d. LDO regulator

The input voltage range of conventional LDO regulators is decided by the rated voltage of the components. In general, the rate voltage of CMOS has a maximum of 5 V, so high output voltage from the rectifier cannot be processed. The proposed LDO regulator can operate at high voltage using laterally diffused mOS (LDMOS) as the power MOSFET and the input range of the LDO regulator is increased to a maximum of 20 V by using a high-voltage buffer for efficient driving. Moreover, a capacitor feedback circuit is proposed for power supply rejection ratio (PSRR) and fast settling.

Figure 15 shows a block diagram of the proposed LDO regulator. The output voltage drop due to rapid and large load variation could be minimized with a fast regulation loop.

Application of this fast transient LDO regulator is useful for low noise at wide input ranges and transient response (high voltage at rectifier input).

Figure 15.

Block diagram of the LDO regulator.

In addition, the push-pull structure of the capacitor feedback circuit can provide a fast path for discharging and charging the gate of the pass transistor, which can respond to transient input with a buffer.


4. Experimental results

The chip was fabricated using the 0.18 μm BCD process with, a single poly layer, four layers of metal, MIM capacitors, and high sheet resistance poly-resistors. The chip microphotograph of the WPR is shown in Figure 16. The die area of the WPR is 5.0 mm × 3.5 mm.

Figure 16.

Chip microphotograph of the WPR.

Figure 17a shows the simulation results for the WPR in A4WP mode. Since the voltage for operation of the active rectifier is not generated at initial operation, the rectifier operates with the passive diode from the high-voltage MOSFET.

Figure 17.

Simulation results of the active rectifier (a) A4WP mode (b)WPC mode.

When the output of the rectifier increases above 5.2 V, the active rectifier also begins to operate without any help from the passive diode [5].

As can be seen from the simulation results, with 7.5 W input and 13.83 Ω output load, a maximum power of 6.9 W and an efficiency of 92% were achieved at the maximum efficiency condition when DLL was locked.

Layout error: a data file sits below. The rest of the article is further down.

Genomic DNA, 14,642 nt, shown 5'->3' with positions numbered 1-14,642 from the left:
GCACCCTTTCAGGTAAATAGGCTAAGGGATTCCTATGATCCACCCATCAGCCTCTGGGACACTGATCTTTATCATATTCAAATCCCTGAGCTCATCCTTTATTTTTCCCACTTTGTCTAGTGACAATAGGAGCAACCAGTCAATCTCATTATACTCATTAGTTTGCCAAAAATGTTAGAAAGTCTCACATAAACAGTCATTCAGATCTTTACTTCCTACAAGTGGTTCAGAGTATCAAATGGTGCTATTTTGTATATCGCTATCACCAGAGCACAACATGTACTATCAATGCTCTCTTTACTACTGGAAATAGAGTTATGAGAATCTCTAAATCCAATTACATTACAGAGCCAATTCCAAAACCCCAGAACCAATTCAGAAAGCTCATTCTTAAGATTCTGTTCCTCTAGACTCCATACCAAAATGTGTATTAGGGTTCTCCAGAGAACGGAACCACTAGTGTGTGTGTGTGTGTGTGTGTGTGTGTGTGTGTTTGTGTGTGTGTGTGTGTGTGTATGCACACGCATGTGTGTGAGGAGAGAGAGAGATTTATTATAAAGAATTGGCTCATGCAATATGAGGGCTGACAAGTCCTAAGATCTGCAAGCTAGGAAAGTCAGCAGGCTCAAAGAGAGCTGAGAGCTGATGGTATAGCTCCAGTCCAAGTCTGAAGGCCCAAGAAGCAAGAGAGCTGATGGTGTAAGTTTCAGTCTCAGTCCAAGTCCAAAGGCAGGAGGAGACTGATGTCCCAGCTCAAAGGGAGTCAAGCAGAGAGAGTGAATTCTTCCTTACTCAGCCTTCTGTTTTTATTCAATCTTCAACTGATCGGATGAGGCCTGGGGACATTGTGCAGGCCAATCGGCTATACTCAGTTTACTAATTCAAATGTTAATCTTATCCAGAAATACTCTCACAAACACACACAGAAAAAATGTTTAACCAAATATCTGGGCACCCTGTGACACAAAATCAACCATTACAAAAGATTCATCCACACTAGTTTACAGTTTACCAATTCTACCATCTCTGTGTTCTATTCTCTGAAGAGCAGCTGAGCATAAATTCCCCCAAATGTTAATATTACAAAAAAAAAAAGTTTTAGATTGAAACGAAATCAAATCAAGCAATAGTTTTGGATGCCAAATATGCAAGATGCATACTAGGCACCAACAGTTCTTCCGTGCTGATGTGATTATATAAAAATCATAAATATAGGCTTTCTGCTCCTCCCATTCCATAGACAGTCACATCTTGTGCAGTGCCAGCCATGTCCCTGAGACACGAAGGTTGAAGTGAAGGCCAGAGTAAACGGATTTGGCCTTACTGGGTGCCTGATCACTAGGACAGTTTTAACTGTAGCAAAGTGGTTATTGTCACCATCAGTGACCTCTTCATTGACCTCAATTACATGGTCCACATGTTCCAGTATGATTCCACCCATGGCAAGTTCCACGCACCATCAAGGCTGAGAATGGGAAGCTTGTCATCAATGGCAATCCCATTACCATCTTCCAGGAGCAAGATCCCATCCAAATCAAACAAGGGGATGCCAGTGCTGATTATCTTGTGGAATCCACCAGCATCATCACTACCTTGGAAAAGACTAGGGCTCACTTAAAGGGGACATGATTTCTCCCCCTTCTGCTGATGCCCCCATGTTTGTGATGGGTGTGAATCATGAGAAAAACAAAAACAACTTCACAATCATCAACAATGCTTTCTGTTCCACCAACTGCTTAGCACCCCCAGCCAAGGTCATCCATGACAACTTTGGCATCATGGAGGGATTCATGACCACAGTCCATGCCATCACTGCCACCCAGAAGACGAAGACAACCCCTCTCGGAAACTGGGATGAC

Figure 17b shows the simulation waveform of WPR in WPC mode. WPR is supplied by VAC power, UVLO increases, detecting mode during mode select time. The frequency of VAC is 175 kHz, WPC mode is selected to send not only configuration packets but also error control packets.

The measurement board for the WPR is illustrated in Figure 18a. The Tx coil and Rx coil were located at the bottom and top sides, respectively. The power was transferred from the WPT board to the WPR board through the Tx and Rx antenna.

Figure 18b shows the measured system efficiency of the proposed WPR. The maximum system efficiencies are 84 and 86% in A4WP and WPC/PMA modes, respectively.

Figure 18.

(a) Measurement board and (b) measured system efficiency of the WPR.

The comparison between the reported-related WPRs, and this work is summarized in Table 2. As can be seen from Table 2, the proposed WPR is the only chip that supports three different types of standards, namely A4WP, WPC, and PMA and shows the highest overall efficiency. Moreover, the results show that the proposed WPR has a wider input voltage range than the other references [2, 9, 16, 17], which is from 3 to 20 V.


5. Conclusion

This chapter presents a WPR for inductive coupling and magnetic resonance applications. Especially for the rectifier, which consumes the most significant portion of overall efficiency, shared DLL and AZCS structures are proposed to improve the efficiency at different frequencies. In the DC–DC converter, PLL was adopted for a constant switching frequency during PVT variation to solve the efficiency reduction problem, especially due to heat.

References [2] [9] [16] [17] This work
Technology 0.35 μm
0.35 μm
0.5 μm
0.18 μm
0.18 μm BCD
Supported standard A4WP A4WP A4WP A4WP, WPC/PMA
Overall system efficiency (%) 86 (Off Chip
75/68 77 (rectifier
50 A4WP, 84 WPC/PMA, 86
Power transfer frequency (MHz) 6.78 3.23/6.78 13.56 6.78 6.78,0.085–0.375
Input voltage range (V) 20 4–8 2.15–3.7 20 3–20
Maximum output power (W) 6 3 0.037 1 10.8
Output voltage (V) 5 5 3.1 3.1 5 or 9
Die area (mm2) 5.52 (w/o
18.3 0.585 6.25 17.5
Maximum output power/die
area (W/mm2)
1.09 (w/o
0.16 0.06 0.16 0.62

Table 2.

Performance summary of the WPR.